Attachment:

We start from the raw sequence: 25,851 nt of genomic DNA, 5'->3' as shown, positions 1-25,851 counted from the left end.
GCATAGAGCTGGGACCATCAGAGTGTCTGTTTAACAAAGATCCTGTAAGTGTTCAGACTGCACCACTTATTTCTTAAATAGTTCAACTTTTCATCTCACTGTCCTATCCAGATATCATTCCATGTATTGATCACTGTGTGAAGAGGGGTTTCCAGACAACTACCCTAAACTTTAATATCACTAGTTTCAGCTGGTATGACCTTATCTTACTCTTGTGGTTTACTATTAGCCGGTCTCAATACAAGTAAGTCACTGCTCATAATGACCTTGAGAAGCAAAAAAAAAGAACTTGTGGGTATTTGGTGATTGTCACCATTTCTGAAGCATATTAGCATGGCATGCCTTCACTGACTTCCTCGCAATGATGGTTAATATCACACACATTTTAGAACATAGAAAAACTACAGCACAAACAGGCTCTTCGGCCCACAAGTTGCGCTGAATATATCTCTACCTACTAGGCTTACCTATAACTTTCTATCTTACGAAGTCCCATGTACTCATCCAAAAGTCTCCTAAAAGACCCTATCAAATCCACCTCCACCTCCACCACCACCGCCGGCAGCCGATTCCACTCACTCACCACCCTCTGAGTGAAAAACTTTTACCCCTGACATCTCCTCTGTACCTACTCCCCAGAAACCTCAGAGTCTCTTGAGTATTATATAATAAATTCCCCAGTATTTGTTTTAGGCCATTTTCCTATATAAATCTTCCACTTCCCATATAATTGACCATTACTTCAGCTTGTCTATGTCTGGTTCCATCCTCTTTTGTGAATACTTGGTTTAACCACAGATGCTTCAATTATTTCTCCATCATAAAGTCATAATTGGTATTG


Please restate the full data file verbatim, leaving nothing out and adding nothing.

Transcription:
We start from the raw sequence: 25,851 nt of genomic DNA, 5'->3' as shown, positions 1-25,851 counted from the left end.
GCATAGAGCTGGGACCATCAGAGTGTCTGTTTAACAAAGATCCTGTAAGTGTTCAGACTGCACCACTTATTTCTTAAATAGTTCAACTTTTCATCTCACTGTCCTATCCAGATATCATTCCATGTATTGATCACTGTGTGAAGAGGGGTTTCCAGACAACTACCCTAAACTTTAATATCACTAGTTTCAGCTGGTATGACCTTATCTTACTCTTGTGGTTTACTATTAGCCGGTCTCAATACAAGTAAGTCACTGCTCATAATGACCTTGAGAAGCAAAAAAAAAGAACTTGTGGGTATTTGGTGATTGTCACCATTTCTGAAGCATATTAGCATGGCATGCCTTCACTGACTTCCTCGCAATGATGGTTAATATCACACACATTTTAGAACATAGAAAAACTACAGCACAAACAGGCTCTTCGGCCCACAAGTTGCGCTGAATATATCTCTACCTACTAGGCTTACCTATAACTTTCTATCTTACGAAGTCCCATGTACTCATCCAAAAGTCTCCTAAAAGACCCTATCAAATCCACCTCCACCTCCACCACCACCGCCGGCAGCCGATTCCACTCACTCACCACCCTCTGAGTGAAAAACTTTTACCCCTGACATCTCCTCTGTACCTACTCCCCAGAAACCTCAGAGTCTCTTGAGTATTATATAATAAATTCCCCAGTATTTGTTTTAGGCCATTTTCCTATATAAATCTTCCACTTCCCATATAATTGACCATTACTTCAGCTTGTCTATGTCTGGTTCCATCCTCTTTTGTGAATACTTGGTTTAACCACAGATGCTTCAATTATTTCTCCATCATAAAGTCATAATTGGTATTG